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Biological control (bioprotection) beginners guide

Theme: Basics of biocontrol

Biological control agents, such as ladybugs, are often used to control insect pests like aphids. Quartl/via Wikipedia – CC BY-SA 3.0

Overview

What is biological control (biocontrol)?
Why is biological pest control needed?
What are the different types of biological pest control?
What are the different biological control agents?
The advantages of biological control
The challenges of biological pest control

What is biological control?

Biological control (or ‘bioprotection’) is the use of living organisms and naturally-sourced (or nature-identical) compounds to control pest and disease populations.

The IBMA (International Biocontrol Manufacturers Association) defines biocontrol products as: 


Tools originating from nature, with low impact on human health and the environment, manage pests, weeds, and diseases.

People have successfully used this approach for over 100 years to manage the spread of pests, protect crops, and restore balance to ecosystems and habitats.  

Biological pest control as a natural alternative to pesticides

Biological control takes natural technologies and uses them to control pests in an environmentally safe way.
When used correctly, it can enable growers to reduce the use of synthetic chemicals. This reduction can have a devastatingly negative impact on humans, wildlife, soil health, and crop production.


Invasive species or non-native pests are often pests that have been moved to new environments without natural enemies, enabling unchecked spread. At CABI, biological control has been proven as an effective way to control invasive species or non-native through a method called Integrated Pest management (IPM).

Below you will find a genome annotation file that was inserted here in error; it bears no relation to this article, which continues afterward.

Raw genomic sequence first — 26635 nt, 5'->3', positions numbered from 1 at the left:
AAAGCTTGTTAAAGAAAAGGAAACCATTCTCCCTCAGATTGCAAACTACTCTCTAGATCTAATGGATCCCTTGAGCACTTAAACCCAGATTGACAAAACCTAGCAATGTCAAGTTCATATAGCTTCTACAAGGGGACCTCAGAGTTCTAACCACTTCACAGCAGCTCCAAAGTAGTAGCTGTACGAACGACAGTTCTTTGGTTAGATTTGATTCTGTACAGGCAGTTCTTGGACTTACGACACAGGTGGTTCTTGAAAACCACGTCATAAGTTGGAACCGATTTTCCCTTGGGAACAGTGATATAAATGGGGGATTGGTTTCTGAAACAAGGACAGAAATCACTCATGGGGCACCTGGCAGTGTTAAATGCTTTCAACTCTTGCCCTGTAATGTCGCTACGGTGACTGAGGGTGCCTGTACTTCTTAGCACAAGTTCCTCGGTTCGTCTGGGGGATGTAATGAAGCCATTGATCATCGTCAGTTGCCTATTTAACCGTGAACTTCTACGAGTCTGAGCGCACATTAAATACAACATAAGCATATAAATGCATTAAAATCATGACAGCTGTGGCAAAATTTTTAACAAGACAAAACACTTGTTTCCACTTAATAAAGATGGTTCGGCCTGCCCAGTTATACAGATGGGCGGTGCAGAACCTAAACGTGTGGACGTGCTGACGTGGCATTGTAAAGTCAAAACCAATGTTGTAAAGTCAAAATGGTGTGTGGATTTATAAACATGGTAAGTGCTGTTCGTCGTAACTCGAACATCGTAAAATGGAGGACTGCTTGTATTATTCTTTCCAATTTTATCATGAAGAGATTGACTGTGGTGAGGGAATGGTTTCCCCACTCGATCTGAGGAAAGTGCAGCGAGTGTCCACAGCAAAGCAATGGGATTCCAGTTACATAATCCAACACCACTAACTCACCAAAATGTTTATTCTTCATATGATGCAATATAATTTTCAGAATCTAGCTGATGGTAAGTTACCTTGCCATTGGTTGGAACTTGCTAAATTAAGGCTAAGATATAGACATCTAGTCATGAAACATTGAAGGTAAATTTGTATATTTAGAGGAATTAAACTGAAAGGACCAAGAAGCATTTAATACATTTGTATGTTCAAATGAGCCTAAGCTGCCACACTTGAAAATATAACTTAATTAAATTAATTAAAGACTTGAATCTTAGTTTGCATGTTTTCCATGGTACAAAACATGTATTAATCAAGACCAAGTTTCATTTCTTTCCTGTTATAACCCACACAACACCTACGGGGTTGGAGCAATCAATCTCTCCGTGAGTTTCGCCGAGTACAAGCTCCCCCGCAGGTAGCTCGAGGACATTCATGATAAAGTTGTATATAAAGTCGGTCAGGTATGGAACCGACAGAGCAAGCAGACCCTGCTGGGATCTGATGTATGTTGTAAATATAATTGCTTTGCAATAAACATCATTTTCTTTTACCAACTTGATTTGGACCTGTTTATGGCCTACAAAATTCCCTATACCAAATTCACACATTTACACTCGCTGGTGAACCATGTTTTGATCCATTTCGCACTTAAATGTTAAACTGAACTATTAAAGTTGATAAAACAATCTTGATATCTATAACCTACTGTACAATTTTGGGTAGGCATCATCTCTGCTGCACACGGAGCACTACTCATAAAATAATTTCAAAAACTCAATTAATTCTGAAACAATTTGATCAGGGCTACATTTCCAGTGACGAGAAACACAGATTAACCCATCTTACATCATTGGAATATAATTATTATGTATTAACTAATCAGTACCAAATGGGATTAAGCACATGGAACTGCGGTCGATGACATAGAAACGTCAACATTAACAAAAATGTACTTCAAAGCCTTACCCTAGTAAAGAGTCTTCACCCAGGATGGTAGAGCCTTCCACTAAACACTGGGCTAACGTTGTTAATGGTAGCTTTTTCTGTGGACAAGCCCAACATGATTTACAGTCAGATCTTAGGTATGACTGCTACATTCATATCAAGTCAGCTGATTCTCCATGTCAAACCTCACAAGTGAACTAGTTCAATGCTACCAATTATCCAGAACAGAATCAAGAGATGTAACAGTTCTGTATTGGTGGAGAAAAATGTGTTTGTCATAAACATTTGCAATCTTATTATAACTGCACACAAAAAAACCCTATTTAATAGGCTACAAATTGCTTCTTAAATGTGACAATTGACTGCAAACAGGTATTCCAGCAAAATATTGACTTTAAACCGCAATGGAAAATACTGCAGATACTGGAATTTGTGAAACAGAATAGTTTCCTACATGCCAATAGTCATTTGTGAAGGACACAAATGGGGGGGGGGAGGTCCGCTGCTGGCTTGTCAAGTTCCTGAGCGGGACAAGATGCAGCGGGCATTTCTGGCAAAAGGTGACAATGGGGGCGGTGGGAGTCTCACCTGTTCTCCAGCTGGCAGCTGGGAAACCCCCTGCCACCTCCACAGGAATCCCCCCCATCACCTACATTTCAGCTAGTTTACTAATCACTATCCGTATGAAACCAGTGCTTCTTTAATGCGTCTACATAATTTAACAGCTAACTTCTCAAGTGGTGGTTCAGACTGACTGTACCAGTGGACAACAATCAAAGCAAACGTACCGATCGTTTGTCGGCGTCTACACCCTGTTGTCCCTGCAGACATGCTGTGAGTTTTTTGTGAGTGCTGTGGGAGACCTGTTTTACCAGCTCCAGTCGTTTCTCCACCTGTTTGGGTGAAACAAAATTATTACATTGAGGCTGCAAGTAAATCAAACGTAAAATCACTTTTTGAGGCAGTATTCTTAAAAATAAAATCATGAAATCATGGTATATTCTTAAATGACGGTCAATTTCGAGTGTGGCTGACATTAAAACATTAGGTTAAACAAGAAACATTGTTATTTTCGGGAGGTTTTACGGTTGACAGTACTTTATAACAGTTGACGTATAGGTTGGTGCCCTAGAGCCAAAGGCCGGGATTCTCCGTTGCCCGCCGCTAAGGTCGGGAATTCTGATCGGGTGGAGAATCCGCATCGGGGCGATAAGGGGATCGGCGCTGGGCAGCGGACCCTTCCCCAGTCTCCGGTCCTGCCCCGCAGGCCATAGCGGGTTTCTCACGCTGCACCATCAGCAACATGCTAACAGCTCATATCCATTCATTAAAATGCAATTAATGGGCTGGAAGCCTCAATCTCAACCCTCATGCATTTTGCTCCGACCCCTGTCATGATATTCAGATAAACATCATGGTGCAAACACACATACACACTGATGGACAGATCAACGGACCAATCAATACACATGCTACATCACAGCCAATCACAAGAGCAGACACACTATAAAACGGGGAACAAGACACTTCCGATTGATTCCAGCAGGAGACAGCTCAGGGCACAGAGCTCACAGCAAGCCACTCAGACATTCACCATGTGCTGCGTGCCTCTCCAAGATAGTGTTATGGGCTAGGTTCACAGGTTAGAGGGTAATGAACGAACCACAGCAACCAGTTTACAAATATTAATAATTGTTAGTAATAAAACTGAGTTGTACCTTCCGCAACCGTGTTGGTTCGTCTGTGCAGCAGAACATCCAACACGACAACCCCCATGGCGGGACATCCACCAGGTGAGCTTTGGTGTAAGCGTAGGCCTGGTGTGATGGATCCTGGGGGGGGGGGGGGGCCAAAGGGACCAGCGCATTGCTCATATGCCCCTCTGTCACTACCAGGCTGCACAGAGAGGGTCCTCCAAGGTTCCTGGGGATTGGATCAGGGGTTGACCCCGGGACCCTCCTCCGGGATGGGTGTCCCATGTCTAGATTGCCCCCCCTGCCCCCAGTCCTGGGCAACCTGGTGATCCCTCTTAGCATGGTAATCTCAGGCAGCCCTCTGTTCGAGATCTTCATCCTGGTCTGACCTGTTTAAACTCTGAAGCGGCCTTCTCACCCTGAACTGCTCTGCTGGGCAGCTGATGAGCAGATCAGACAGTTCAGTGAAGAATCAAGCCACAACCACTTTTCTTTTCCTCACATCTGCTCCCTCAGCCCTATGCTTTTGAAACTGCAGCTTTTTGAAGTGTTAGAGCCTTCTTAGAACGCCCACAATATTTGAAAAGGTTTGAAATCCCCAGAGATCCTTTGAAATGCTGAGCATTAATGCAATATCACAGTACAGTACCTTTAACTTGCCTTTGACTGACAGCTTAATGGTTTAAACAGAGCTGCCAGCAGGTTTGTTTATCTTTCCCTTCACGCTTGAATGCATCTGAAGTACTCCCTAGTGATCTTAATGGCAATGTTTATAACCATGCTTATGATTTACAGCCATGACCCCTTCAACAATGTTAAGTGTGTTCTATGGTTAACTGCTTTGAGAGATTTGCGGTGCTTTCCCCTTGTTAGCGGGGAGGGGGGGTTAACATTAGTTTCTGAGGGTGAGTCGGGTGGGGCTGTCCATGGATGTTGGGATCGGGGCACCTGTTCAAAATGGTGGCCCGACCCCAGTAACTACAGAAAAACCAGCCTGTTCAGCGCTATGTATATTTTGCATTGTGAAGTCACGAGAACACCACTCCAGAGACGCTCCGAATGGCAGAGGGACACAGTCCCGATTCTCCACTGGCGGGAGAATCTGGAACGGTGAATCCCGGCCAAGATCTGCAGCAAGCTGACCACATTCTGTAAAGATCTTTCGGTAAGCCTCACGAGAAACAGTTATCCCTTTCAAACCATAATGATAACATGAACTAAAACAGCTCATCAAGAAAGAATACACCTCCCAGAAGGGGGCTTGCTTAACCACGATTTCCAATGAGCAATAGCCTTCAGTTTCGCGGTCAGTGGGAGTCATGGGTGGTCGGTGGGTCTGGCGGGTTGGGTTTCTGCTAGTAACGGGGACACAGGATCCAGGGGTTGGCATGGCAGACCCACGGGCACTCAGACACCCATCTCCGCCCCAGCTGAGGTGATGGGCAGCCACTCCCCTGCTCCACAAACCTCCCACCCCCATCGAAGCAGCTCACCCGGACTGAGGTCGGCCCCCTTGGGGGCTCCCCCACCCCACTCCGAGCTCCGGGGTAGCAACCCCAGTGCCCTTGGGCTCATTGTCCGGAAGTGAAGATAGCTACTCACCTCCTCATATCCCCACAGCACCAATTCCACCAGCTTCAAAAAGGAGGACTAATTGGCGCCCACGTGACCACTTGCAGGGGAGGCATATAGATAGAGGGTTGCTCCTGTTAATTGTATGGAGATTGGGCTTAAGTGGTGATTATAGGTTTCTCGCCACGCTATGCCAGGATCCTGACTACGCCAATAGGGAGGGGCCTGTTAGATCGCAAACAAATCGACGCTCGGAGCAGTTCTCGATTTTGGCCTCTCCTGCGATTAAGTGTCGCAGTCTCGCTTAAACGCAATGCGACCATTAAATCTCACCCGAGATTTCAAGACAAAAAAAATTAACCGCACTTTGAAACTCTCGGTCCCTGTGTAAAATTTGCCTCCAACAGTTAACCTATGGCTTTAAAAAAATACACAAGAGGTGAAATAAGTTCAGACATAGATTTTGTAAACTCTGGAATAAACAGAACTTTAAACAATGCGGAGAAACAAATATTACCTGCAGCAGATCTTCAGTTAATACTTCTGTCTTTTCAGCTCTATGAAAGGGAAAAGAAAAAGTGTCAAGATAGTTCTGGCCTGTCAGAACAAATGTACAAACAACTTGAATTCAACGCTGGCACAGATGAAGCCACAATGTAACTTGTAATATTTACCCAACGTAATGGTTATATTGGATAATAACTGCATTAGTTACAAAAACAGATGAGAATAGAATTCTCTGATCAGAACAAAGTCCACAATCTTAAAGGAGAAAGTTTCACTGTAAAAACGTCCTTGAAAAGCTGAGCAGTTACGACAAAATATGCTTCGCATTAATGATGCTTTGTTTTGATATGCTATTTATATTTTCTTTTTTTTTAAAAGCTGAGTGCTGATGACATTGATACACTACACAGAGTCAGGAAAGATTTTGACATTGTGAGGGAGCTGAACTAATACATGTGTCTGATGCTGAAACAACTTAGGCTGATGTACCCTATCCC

What’s the goal of biological pest control and who should use it?

The goal of biocontrol is to protect growers from unwanted pests and diseases on their plants whilst not endangering humans, harming wildlife or promoting pest resistance. It might be used as a quick attack method or as a prolonged build-up of immunity in the growing system. It also suits people interested in organic and sustainable farming.

Why is biological pest control needed?

Close-up of trichoderma fungus from under a microscope
Trichoderma viride (above) is a fungus and a biofungicide. It can be used as a biocontrol method to suppress diseases caused by fungal pathogens. Photo from CABI

Biological control methods are rising in popularity due to the safety (environmental, wildlife and human) and pest-resistance issues surrounding traditional chemical pesticides. 

In addition, the rise in popularity of low residue and/or organic foods from consumers has resulted in an increase in more natural methods of pest control being sought.  

Reduce synthetic chemical inputs

Synthetic chemical pesticides can have detrimental effects on a variety of factors in agriculture. They can disrupt soil life which then limits basic processes of plant growth and vigour, they can harm wildlife in and around the farm and pollute water courses.  

Toxic synthetic pesticides can directly impact human life through farm exposure, water contamination, and crop losses affecting livelihoods.

New pests and diseases

Increasing trade and travel between countries has resulted in non-native species landing in foreign locations, wreaking havoc on delicately balanced native ecosystems. Loss of natural predators, pathogens, and competitors that normally control pests and diseases disrupts the balance. This gives the invading pest a huge unfair advantage over its neighbors.